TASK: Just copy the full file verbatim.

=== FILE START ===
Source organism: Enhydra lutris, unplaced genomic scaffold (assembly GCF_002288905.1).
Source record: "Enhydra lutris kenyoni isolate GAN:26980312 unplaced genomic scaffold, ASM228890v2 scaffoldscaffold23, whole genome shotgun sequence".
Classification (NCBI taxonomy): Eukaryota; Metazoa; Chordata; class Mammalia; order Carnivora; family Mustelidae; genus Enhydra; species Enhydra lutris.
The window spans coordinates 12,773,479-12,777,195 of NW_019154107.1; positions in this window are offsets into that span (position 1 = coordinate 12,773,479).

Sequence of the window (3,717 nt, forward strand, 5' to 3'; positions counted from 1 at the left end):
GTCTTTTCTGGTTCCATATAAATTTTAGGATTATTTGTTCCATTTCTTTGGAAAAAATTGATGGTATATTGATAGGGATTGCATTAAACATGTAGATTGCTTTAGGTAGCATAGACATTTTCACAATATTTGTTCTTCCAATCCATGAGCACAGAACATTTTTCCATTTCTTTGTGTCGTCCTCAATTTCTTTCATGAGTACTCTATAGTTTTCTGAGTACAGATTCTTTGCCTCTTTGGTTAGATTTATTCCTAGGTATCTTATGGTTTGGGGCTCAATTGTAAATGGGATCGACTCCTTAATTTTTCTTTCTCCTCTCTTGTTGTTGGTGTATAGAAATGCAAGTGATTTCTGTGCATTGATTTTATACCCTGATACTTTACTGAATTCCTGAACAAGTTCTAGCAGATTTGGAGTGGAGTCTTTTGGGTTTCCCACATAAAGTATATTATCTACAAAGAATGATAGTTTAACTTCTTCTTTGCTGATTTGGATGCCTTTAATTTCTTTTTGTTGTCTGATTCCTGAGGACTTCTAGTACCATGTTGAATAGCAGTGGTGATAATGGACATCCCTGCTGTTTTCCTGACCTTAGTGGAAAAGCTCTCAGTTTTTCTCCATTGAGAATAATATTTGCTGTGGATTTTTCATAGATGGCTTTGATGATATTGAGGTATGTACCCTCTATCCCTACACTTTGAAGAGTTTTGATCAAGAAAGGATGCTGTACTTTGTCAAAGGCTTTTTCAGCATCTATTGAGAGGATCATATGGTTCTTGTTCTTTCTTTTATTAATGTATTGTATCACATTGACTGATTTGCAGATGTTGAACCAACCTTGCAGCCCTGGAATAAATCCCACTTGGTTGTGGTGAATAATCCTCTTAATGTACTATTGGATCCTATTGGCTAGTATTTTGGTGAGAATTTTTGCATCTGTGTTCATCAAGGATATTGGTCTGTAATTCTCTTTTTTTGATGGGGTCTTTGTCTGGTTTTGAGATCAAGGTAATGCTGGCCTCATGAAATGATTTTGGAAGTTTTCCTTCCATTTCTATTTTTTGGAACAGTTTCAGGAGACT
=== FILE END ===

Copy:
Source organism: Enhydra lutris, unplaced genomic scaffold (assembly GCF_002288905.1).
Source record: "Enhydra lutris kenyoni isolate GAN:26980312 unplaced genomic scaffold, ASM228890v2 scaffoldscaffold23, whole genome shotgun sequence".
Classification (NCBI taxonomy): Eukaryota; Metazoa; Chordata; class Mammalia; order Carnivora; family Mustelidae; genus Enhydra; species Enhydra lutris.
The window spans coordinates 12,773,479-12,777,195 of NW_019154107.1; positions in this window are offsets into that span (position 1 = coordinate 12,773,479).

Sequence of the window (3,717 nt, forward strand, 5' to 3'; positions counted from 1 at the left end):
GTCTTTTCTGGTTCCATATAAATTTTAGGATTATTTGTTCCATTTCTTTGGAAAAAATTGATGGTATATTGATAGGGATTGCATTAAACATGTAGATTGCTTTAGGTAGCATAGACATTTTCACAATATTTGTTCTTCCAATCCATGAGCACAGAACATTTTTCCATTTCTTTGTGTCGTCCTCAATTTCTTTCATGAGTACTCTATAGTTTTCTGAGTACAGATTCTTTGCCTCTTTGGTTAGATTTATTCCTAGGTATCTTATGGTTTGGGGCTCAATTGTAAATGGGATCGACTCCTTAATTTTTCTTTCTCCTCTCTTGTTGTTGGTGTATAGAAATGCAAGTGATTTCTGTGCATTGATTTTATACCCTGATACTTTACTGAATTCCTGAACAAGTTCTAGCAGATTTGGAGTGGAGTCTTTTGGGTTTCCCACATAAAGTATATTATCTACAAAGAATGATAGTTTAACTTCTTCTTTGCTGATTTGGATGCCTTTAATTTCTTTTTGTTGTCTGATTCCTGAGGACTTCTAGTACCATGTTGAATAGCAGTGGTGATAATGGACATCCCTGCTGTTTTCCTGACCTTAGTGGAAAAGCTCTCAGTTTTTCTCCATTGAGAATAATATTTGCTGTGGATTTTTCATAGATGGCTTTGATGATATTGAGGTATGTACCCTCTATCCCTACACTTTGAAGAGTTTTGATCAAGAAAGGATGCTGTACTTTGTCAAAGGCTTTTTCAGCATCTATTGAGAGGATCATATGGTTCTTGTTCTTTCTTTTATTAATGTATTGTATCACATTGACTGATTTGCAGATGTTGAACCAACCTTGCAGCCCTGGAATAAATCCCACTTGGTTGTGGTGAATAATCCTCTTAATGTACTATTGGATCCTATTGGCTAGTATTTTGGTGAGAATTTTTGCATCTGTGTTCATCAAGGATATTGGTCTGTAATTCTCTTTTTTTGATGGGGTCTTTGTCTGGTTTTGAGATCAAGGTAATGCTGGCCTCATGAAATGATTTTGGAAGTTTTCCTTCCATTTCTATTTTTTGGAACAGTTTCAGGAGACT